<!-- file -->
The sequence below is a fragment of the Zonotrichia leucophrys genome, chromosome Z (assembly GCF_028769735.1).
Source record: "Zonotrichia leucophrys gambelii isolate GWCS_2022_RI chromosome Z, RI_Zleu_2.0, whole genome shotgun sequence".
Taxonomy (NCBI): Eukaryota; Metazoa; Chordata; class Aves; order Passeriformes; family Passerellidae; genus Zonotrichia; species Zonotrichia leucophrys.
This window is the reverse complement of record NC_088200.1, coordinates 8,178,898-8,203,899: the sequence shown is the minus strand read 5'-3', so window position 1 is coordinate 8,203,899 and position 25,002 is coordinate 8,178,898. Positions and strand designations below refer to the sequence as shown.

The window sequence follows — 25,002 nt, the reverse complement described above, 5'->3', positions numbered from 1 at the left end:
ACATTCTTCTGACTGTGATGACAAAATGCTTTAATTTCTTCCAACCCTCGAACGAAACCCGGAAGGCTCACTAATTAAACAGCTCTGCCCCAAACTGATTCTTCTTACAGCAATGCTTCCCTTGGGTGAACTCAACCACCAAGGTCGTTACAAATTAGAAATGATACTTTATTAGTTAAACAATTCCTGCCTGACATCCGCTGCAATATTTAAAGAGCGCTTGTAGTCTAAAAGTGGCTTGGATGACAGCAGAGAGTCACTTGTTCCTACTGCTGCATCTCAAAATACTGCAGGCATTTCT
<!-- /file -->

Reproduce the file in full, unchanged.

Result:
The sequence below is a fragment of the Zonotrichia leucophrys genome, chromosome Z (assembly GCF_028769735.1).
Source record: "Zonotrichia leucophrys gambelii isolate GWCS_2022_RI chromosome Z, RI_Zleu_2.0, whole genome shotgun sequence".
Taxonomy (NCBI): Eukaryota; Metazoa; Chordata; class Aves; order Passeriformes; family Passerellidae; genus Zonotrichia; species Zonotrichia leucophrys.
This window is the reverse complement of record NC_088200.1, coordinates 8,178,898-8,203,899: the sequence shown is the minus strand read 5'-3', so window position 1 is coordinate 8,203,899 and position 25,002 is coordinate 8,178,898. Positions and strand designations below refer to the sequence as shown.

The window sequence follows — 25,002 nt, the reverse complement described above, 5'->3', positions numbered from 1 at the left end:
ACATTCTTCTGACTGTGATGACAAAATGCTTTAATTTCTTCCAACCCTCGAACGAAACCCGGAAGGCTCACTAATTAAACAGCTCTGCCCCAAACTGATTCTTCTTACAGCAATGCTTCCCTTGGGTGAACTCAACCACCAAGGTCGTTACAAATTAGAAATGATACTTTATTAGTTAAACAATTCCTGCCTGACATCCGCTGCAATATTTAAAGAGCGCTTGTAGTCTAAAAGTGGCTTGGATGACAGCAGAGAGTCACTTGTTCCTACTGCTGCATCTCAAAATACTGCAGGCATTTCT